Job Outlook Bright Since EU Entry

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Year of Release: 
2006

By Peter Ferrigno and Michael Al-Nassir, Partner

On May 1, the Czech Republic will celebrate two years in the European Union. With this anniversary fast approaching, it seems a good time to review the impact that entry has had on the labor market in the country and in the region. Additionally, this date is a key one for those countries that may wish to retain their barriers to Czechs and nationals of other new member states seeking work abroad. It’s worth taking some time to look at how migration within the expanded EU has affected the Europe-wide labor market since accession.

It’s clear that joining the EU has increased the pace of foreign investment and put certain skills in short supply, particularly in finance and IT. Some observers had suggested that the comparative openness to investment that already existed before EU entry would mean that there was little more investment on its way. But those fears proved unfounded as a whole wave of smaller companies discovered the benefits of investing in the Czech Republic, and small, local cross-border trade became more routine without the complexities of border control.

As a result, the variety of opportunities for young professionals in their own country has never been greater. If any one factor has ensured that the Czech labor market hasn’t suffered from outbound migration, it’s the existence of opportunities that people can make the most of at home, without needing to move.

This contrasts quite strongly with neighboring Poland’s case, for example, where continued high levels of unemployment, particularly in the regions, ensure that Polish nationals are the most likely to seek work elsewhere in the EU. The historical willingness of a certain number of Polish people to move, particularly to places where there is already a large Polish population, is obvious from the high numbers moving to the U.K. Their presence is clearly felt, even by visitors passing through; during a recent business trip to London, one of Ernst & Young’s Polish managers reported being served by his countrymen in 80 percent of the restaurants and bars he visited.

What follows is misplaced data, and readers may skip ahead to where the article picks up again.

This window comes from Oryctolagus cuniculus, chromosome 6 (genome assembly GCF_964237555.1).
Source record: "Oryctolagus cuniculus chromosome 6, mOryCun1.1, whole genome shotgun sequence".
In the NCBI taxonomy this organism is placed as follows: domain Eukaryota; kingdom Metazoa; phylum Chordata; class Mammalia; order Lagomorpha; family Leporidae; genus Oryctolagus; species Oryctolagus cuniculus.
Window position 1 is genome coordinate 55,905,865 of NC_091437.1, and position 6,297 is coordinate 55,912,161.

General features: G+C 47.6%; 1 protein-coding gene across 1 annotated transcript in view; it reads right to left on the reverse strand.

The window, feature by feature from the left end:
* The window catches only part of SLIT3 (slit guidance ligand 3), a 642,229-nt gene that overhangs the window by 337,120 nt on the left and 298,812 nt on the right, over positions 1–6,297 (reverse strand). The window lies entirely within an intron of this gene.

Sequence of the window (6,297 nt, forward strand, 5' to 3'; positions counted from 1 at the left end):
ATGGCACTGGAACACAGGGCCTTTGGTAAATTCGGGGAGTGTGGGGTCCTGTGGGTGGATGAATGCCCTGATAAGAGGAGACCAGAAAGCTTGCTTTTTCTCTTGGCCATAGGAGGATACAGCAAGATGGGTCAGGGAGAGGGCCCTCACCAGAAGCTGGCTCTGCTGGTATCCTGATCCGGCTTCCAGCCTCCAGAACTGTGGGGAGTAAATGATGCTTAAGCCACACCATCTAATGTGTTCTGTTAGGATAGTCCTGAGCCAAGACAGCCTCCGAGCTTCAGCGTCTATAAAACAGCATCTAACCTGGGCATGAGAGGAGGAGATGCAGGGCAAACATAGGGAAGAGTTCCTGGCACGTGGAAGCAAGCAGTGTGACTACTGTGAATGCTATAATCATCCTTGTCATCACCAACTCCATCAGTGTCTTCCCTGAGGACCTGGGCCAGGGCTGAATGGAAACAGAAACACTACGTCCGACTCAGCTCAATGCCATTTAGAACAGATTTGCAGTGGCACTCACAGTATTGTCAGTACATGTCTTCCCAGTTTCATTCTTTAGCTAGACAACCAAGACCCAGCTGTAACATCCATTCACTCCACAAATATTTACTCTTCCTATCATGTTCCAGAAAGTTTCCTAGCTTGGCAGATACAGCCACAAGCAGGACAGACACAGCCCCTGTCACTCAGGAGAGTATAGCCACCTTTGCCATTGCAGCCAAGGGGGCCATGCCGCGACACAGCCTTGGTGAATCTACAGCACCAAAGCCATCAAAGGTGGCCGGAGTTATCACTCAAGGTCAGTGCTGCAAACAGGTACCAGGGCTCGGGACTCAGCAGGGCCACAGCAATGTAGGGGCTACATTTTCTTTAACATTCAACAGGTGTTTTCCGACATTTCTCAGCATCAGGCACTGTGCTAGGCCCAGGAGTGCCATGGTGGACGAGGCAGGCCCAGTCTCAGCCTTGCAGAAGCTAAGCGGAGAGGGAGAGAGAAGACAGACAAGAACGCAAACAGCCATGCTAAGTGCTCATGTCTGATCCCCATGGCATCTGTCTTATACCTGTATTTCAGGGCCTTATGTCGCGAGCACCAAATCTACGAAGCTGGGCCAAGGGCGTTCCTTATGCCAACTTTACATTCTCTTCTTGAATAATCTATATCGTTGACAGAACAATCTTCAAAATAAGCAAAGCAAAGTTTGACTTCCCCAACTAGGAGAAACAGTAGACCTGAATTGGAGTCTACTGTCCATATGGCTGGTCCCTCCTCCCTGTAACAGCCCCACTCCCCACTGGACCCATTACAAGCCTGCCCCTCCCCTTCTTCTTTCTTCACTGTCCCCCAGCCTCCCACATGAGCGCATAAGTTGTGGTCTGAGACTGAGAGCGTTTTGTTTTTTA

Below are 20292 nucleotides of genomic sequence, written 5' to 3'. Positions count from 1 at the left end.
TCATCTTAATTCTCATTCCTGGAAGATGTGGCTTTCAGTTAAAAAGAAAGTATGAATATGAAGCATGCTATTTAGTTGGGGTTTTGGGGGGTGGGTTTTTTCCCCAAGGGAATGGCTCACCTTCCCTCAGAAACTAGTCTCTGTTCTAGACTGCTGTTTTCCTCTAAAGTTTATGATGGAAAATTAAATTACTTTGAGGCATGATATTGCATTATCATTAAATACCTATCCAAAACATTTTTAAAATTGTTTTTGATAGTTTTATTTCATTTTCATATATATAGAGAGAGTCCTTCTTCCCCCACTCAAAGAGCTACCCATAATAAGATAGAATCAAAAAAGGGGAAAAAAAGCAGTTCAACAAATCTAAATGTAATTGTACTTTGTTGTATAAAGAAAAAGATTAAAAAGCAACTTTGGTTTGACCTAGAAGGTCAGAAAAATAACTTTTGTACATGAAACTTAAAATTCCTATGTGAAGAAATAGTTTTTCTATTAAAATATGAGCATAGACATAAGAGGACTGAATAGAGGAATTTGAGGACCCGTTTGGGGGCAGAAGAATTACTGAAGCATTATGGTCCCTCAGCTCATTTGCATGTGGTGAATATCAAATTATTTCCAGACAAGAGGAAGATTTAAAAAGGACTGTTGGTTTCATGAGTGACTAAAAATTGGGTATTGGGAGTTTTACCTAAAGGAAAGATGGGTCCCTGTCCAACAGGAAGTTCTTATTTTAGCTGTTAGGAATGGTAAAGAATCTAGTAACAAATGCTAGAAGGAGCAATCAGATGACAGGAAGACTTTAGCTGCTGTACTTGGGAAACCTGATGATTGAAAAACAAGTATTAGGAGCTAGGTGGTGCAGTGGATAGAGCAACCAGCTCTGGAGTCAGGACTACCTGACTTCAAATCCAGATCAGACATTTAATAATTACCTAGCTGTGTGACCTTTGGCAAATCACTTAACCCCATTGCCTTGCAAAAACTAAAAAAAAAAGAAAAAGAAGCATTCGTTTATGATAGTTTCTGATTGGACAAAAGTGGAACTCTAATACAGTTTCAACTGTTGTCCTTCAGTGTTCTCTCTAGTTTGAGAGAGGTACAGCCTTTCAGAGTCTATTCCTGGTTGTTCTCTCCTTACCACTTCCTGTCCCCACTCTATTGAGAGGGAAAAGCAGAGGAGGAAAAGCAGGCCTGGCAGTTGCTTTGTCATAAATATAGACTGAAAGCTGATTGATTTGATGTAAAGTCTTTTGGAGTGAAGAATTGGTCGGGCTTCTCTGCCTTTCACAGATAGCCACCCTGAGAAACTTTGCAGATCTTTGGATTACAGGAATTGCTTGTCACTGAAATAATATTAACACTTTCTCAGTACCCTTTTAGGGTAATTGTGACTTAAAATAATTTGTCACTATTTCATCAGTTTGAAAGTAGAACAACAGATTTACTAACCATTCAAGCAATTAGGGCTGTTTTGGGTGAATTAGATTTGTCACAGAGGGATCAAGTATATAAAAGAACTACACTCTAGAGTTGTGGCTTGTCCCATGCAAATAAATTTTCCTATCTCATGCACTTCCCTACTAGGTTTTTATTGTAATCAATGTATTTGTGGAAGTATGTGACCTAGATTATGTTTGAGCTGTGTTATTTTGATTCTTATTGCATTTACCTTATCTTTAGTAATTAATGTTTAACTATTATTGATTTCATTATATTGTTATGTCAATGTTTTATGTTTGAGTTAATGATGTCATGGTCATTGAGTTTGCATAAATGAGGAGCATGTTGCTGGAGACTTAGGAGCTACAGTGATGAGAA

High Demand in Some Sectors

Prague and to a lesser extent Budapest remain the cities of choice for companies to establish both regional head offices and support centers or shared service centers. However, the sheer number of these operations means that they can increasingly be found in many other countries across the region, as well as in cities other than the capitals. The outlook remains bright as more investment plans come through the pipeline, and as recent investors such as logistics company DHL or petroleum company ExxonMobil publicize the success of their moves here.

Slovakia continues to focus more on manufacturing than on services, and it’s well documented that it now produces more cars per capita than any other country in the world. The recent boom there means the Bratislava region is almost “sold out” from an employment perspective, but other parts of the country are starting to catch up as well.

The handful of foreign investors who’ve been in the regions for some time report strong demand for their people, as new investors seek the few local staff with experience in Western-owned companies.

The Baltic states are also experiencing similar shortages. Several companies have reported severe shortages in many sectors, as a few major investments disproportionately skew the smaller labor markets. At the same time, the lifting of immigration restrictions, for example to the U.K., has been disproportionately appealing to the Baltic nations as well as Poland. In one unprecedented example of this transition, Lithuania’s unemployment has been cut in half in less than a year. Correspondingly, labor costs there are also rising rapidly.